It all happens at Harold’s Cross. There’s the award-winning Craft restaurant next to the Old Bakery Store (which has a small cafe in a back garden), Plush, which sells a range of Designers Guild chandeliers and fabrics, Brew which sells coffee, and Green Fox coffee, among others. What caught my eye was Billie & Oso across the street, a tiny shop named after two dogs making a fist. You’ll find Lou Brennan’s adorable scarves, Glynis Robins’ stoles and knitwear, candles and skincare products from Sómas and Oxmantown, and wonderful vintage and antique rings from www.raccolta.ie along with copper lighting and home accessories from Kopper Kreation and Irish interest books from Gill Books.
Artist and sculptor Ruth Lyons started a new business selling a line of women’s jumpsuits. “It comes from my experience working as an artist in various industrial settings and from being continually frustrated by the lack of workwear specifically designed for women,” she says. MySirenSuit is her answer, what she wants to wear in her daily and work life and is driven by her desire for women to feel comfortable within the industries that shape the world’s landscapes. The dress has pockets, a belt with press studs and is available in a sturdy blend of linen and cotton in shades of lilac, navy blue and rust for € 180. mysirensuit.com
Two Italian sisters, Vanessa and Annaoliva Durigon, based in Ireland, have the mission to make their mark by designing trousers to suit all body shapes. They believe that women have five different body shapes: the apple (fairly slender legs, small butt, fuller belly); the hourglass (shoulders and hips of similar width, smaller part of the waist); the pear (small upper body, prominent hips); the candle (medium shoulders, thin legs and belly); and strawberry (shoulders most of the body, natural athletic look). After an unsuccessful visit to Milan in search of the perfect pants, they decided to create one and started the process in Ireland. Vanessa, who came to Ireland to study English, continued her studies at Dún Laoghaire’s IADT while her sister Annaoliva studied fashion economics at the Marangoni Institute in Milan. Now they buy quality and sustainable fabrics in Milan and have the trousers made by artisans near Venice. They sell online to www.shapemoda.com – the site includes a 30 second test to help users understand their body shape. The sizes are 4-18 with prices for trousers € 110, leggings € 89 and jackets € 189.
Daniel Craig turned heads in his pink jacket at the No Time to Die premiere in London, a color traditionally associated with femininity and very different from the traditional black tuxedo at such events. It marked how pink tailoring now has a following among celebrities such as Jake Gyllenhaal, Jeremy Pope and Timothée Chalamet at the Tony Awards and the Venice Film Festival. In Ireland, Wexford tailor Nicky Wallace has always insisted that pink suits many men’s complexions and his pink linen jacket is one of the best in his bespoke collection. “It’s a spring look and a color that’s really good for your skin,” she says, “and it looks great wherever you wear it.” This is also noteworthy because the fabric is Irish, from Emblem Weavers to Wexford. The jacket is fully lined with working mother-of-pearl buttons and costs € 1,200 to complete, which takes about four weeks in a family-run workshop in Milan. Wallace had extensive experience in France and Italy and now works in a showroom at Wexford’s Bull Ring. It is also collaborating with Emblem on a range of accessories that will be released later this year. It is expanding a small range of tailored women’s jackets and shirt dresses. Visit his site www.nickywallace.com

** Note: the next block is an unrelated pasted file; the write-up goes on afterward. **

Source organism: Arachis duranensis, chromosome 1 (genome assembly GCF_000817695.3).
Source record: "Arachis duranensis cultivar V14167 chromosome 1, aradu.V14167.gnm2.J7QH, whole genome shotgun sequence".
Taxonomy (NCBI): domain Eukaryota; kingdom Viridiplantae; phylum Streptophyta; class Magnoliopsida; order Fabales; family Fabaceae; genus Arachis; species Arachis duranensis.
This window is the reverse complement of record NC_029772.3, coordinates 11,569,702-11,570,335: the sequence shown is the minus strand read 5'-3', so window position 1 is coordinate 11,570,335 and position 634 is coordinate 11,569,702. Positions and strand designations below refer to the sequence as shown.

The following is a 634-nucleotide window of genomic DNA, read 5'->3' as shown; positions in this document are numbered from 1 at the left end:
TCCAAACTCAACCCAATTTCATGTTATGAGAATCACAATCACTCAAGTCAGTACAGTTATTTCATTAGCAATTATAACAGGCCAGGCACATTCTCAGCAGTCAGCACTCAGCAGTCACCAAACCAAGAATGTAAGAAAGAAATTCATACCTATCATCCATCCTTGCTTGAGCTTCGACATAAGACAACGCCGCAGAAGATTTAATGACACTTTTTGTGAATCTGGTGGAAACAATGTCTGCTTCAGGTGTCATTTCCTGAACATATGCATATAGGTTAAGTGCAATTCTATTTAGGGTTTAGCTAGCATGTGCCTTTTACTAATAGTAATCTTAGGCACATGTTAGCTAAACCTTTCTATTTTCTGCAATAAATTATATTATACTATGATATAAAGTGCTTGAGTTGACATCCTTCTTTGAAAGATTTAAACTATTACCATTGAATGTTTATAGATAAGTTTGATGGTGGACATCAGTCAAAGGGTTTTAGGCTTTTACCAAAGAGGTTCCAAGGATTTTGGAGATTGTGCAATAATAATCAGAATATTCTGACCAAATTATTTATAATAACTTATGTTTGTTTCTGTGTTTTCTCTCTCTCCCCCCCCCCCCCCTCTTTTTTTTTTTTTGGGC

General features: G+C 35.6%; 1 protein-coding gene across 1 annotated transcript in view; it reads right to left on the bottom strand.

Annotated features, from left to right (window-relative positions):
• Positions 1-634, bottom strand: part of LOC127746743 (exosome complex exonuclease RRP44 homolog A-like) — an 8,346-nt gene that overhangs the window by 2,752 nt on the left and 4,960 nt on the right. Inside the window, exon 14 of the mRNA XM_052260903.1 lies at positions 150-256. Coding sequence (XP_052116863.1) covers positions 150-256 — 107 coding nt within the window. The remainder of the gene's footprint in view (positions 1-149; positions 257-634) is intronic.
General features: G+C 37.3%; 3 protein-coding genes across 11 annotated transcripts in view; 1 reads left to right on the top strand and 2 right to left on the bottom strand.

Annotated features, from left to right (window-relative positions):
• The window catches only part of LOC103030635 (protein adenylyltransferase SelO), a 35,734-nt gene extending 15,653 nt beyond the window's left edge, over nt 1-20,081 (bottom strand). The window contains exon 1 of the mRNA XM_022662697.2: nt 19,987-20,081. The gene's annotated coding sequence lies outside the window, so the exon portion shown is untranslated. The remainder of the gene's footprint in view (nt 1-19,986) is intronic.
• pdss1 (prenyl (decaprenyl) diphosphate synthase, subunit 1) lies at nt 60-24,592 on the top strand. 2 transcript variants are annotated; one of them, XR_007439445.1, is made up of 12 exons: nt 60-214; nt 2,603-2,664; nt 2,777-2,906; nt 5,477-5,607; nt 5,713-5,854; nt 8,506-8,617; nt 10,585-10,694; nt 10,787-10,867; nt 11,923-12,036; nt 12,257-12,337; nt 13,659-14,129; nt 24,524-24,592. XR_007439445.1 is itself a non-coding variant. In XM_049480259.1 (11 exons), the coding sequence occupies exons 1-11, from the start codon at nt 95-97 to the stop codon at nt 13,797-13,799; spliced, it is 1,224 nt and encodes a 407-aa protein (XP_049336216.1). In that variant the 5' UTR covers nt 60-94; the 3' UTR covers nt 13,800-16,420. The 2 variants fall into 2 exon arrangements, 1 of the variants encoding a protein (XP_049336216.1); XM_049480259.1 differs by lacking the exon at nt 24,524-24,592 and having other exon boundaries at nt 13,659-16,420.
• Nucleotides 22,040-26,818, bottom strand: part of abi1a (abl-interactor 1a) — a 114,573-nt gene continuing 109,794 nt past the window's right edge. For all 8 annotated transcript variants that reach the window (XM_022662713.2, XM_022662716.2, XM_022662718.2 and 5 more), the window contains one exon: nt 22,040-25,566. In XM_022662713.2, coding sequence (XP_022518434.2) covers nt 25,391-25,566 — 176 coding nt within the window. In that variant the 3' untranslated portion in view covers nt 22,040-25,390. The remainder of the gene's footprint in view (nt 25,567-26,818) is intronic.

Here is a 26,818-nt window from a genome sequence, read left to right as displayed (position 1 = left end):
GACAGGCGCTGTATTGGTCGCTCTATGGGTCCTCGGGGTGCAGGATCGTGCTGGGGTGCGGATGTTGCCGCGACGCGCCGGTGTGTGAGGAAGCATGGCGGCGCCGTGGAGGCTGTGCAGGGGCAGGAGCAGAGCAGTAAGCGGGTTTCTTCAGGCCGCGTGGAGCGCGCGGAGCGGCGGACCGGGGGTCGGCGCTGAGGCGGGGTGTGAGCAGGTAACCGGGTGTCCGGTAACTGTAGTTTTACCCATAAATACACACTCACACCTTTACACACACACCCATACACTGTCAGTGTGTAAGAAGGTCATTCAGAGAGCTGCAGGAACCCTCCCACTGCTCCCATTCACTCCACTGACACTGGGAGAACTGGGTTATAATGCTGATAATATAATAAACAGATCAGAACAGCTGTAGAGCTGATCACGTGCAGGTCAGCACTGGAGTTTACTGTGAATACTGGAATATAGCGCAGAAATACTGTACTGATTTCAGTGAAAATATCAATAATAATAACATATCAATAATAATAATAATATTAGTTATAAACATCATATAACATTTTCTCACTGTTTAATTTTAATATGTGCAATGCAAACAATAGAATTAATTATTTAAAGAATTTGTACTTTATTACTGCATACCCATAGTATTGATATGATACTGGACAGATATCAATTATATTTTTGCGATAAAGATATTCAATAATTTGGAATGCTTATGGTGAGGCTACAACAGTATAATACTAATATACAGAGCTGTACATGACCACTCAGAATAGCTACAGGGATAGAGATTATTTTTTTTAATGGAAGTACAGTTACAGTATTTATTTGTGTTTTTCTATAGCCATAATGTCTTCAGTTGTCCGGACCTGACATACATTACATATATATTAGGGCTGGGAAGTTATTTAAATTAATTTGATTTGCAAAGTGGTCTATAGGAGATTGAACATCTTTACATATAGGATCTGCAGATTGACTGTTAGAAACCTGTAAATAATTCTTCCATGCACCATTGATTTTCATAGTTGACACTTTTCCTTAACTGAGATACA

The December issue of British Vogue’s Lady Gaga featured the innovative couture hat collection by Irish designer and NCAD graduate Sarah O’Neill. She did an internship with Philip Treacy and Iris Van Herpen before pursuing a master’s degree at the Royal College of Art, studying accessories design and another year studying art direction for film and TV at the Limerick School of Art and Design. The whimsical designs of the 20-piece limited edition hat collection are developed using the cutting-edge technology normally used for Japanese animation. They start out as digital sculptures made on 3D animation software, are digitally painted and printed as models. They are then made with unconventional yarns, such as cord, subverting traditional techniques – such as smocking and tufting (normally used for carpets) – for a tactile effect. Each hat takes two weeks and the materials are purchased only when needed and not in bulk. Once ordered, the customer participates in a physical or digital proof with creative director Sarah O ‘Neill. Find out more about www.sarah.com
Blessed in color
With around 25,000 Holy Communions expected to take place this year (restrictions permitting), many parents will be looking for a dress for their baby’s big day. While there are many at rock bottom prices, the latest luxury styles from Spain are on offer at the Marian Gale boutique. Lace, organza, embroidery and embellishments are the protagonists of this season’s trends. Lengths this year are longer, skimming the top of the ankle with sleeves extending closer to the elbow. There is a new emphasis on the back of the dresses, usually decorated with oversized bows (as this is the view presented to parents as their loved ones approach the altar). Prices start at € 165, although this small number is € 599. For safety in the current circumstances, appointments must be booked on 01 2697467 or by email firstname.lastname@example.org. The opening hours are from Monday to Saturday, from 10:00 to 17:00 and on Sundays from 13:00 to 17:00, only in January and February. mariangale.ie